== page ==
• By: Elias I. Traboulsi, MD
    A Compendium of Inherited Disorders and the Eye, Oxford University Press
    Genetics

    Also called Bloch-Sulzberger syndrome 

    OMIM Numbers

    • 308300

     Inheritance

    • X-linked

     Gene/Gene Map

    • The disease is caused by mutations in the NEMO (NF-Kappa-B Essential Modulator) gene and is referred to as IP2, or "classical" incontinentia pigmenti. Sporadic incontinentia pigmenti, originally called IP1, maps to Xp11 and is categorized as similar to hypomelanosis of Ito.
    • An 870-bp region of identity corresponding to an MER67B repeat exists in the NEMO gene both in intron 3 and 3’to exon 10; recombinations between the regions of identity delete exons 4 though 10 of NEMO. Accounting for 80% of new mutations, this rearrangement would result in a truncated molecule carrying the 133 N-terminal amino acids of NEMO plus at least 26 novel amino acids. It was predicted that this molecule would contain part of the first coiled-coil domain and may still interact with IKK2, but would be unlikely to respond to upstream signals. 

    Epidemiology

    • Unknown

    Clinical Findings

    • This genodermatosis is lethal prenatally in males, with rare exceptions.
    • In affected females, it causes highly variable abnormalities of the skin, hair, nails, teeth, eyes, and central nervous system. The prominent skin signs occur in 4 classic cutaneous stages: perinatal inflammatory vesicles, verrucous patches, a distinctive pattern of hyperpigmentation, and dermal scarring. The erythematous eruption with linear vesiculation in the newborn period is followed by a verrucous stage. After a few months, the verrucous growth is replaced by hyperpigmented areas, which disappear at age 20 years.
    • 20% of patients have skeletal abnormalities, including hemivertebrae, kyphoscoliosis, syndactyly, and leg length discrepancies.
    • Hypodontia, delayed tooth eruption, and conical teeth are frequent.
    • 15% of patients show central nervous system involvement, developing mental deficiency, microcephaly, spasticity, or seizures.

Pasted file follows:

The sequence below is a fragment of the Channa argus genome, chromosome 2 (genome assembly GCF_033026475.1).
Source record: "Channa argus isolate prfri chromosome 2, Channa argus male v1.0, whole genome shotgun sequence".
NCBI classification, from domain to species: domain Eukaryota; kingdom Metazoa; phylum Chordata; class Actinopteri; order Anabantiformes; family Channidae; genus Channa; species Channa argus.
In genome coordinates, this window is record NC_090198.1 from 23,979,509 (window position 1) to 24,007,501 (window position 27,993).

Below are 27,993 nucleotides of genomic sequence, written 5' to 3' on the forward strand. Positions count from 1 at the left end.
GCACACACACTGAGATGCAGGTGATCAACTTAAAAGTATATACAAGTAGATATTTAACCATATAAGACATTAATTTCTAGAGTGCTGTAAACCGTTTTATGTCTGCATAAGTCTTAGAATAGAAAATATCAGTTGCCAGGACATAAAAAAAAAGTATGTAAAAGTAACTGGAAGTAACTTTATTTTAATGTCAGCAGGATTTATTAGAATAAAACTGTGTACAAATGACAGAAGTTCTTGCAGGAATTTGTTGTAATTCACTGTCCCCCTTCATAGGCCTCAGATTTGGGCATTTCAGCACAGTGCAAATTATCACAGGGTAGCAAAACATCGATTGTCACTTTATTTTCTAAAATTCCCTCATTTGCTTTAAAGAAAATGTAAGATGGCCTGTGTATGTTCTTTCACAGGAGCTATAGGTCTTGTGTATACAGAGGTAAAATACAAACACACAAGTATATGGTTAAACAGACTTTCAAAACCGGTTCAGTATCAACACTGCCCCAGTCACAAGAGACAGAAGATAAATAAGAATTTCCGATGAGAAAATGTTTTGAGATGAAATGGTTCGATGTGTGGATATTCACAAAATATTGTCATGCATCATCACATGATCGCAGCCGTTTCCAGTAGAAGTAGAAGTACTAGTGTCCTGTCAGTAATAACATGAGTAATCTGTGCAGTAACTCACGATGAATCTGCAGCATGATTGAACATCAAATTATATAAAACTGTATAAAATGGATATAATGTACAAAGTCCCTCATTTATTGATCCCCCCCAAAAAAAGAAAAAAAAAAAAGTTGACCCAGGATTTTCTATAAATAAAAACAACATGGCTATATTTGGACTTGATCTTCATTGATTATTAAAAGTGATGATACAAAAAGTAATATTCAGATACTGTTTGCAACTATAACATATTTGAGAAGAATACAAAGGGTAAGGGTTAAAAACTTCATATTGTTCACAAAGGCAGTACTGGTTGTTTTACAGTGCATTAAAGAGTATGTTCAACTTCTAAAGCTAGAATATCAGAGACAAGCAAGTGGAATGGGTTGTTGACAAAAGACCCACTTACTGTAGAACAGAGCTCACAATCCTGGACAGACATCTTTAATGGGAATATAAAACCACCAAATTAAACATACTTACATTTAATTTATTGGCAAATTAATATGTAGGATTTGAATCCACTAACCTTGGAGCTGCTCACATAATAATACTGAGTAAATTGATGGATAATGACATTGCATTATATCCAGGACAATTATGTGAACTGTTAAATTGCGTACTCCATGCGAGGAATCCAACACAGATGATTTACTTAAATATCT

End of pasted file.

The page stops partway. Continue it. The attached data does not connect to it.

• The diagnosis is based on clinical features and family history.
    • Gene testing is possible.

     Ocular Findings

    • 35% of patients have significant ocular abnormalities, which are generally unilateral or markedly asymmetric.
    • 20% of patients have significant visual loss, mostly from retinal disease.
    • The development of a retrolental mass of glial tissue in rare cases may lead to confusion with retinoblastoma or retinopathy of prematurity.
    • Abnormal vascular anastomoses with peripheral zones of decreased perfusion and preretinal fibrosis are frequently present.
    • Less common ocular findings include cataracts (4%, and only if there is a retinal detachment), uveitis (2%), and blue sclerae (2%). Other abnormalities include nystagmus, strabismus, microphthalmos, pigmentation of the conjunctiva, corneal scarring, absence of the anterior chamber, optic atrophy, persistence of the hyaloid artery, and myopia. 
    • Goldberg reported on the nature of the ocular complications of incontinentia pigmenti. He emphasized that the ocular and cerebral abnormalities associated with this disease are far worse than the name would indicate. Although some patients have normal vision, total blindness or permanent visual deficiency may occur. Retinal vascular abnormalities, involving the periphery as well as the macula, appear to represent the primary disease process in the eye. Retinal detachment may ensue, due to mechanisms that seem analogous to those of retinopathy of prematurity. Optic nerve atrophy and occipital lobe infarction are additional causes of severe visual dysfunction in some patients. He reported, for the first time, neonatal infarction of the macula in this disease.
    • When the eye is involved, retinopathy of prematurity and retinoblastoma are frequent misdiagnoses.

     

    Figure 1. Whorly linear skin lesions (left) and optic atrophy (right), in a patient with incontinentia pigmenti.

    Therapeutic Aspects

    • There is no specific therapy for the skin disorder.
    • Cryotherapy and laser photocoagulation have been used with some success in patients in whom the retinal disease was detected early.

    References

    1. Goldberg MF: The blinding mechanisms of incontinentia pigmenti. Ophthalmic Genet. 1994; 15:69-76.
    2. International Incontinentia Pigmenti Consortium: Genomic rearrangement in NEMO impairs NF-kappa-B activation and is a cause of incontinentia pigmenti. Nature, 2000; 405:466-472.
    3. Minic S, Trpinac D, Obradovic,M. Incontinentia pigmenti diagnostic criteria update. Clin Genet. 2014; 85: 536-542.
    4. Phan TA, Wargon O, Turner AM. Incontinentia pigmenti case series: clinical spectrum of incontinentia pigmenti in 53 female patients and their relatives. Clin Exp Dermatol. 2005; 30:474-80.
    5. Swinney CC, Han DP, Karth PA. Incontinentia Pigmenti: A Comprehensive Review and Update. Ophthalmic Surg Lasers Imaging Retina. 2015; 46:650-657.

    Traboulsi EI.  Compendium of Inherited Disorders and the Eye. New York: Oxford University Press; 2005. Adapted with permission.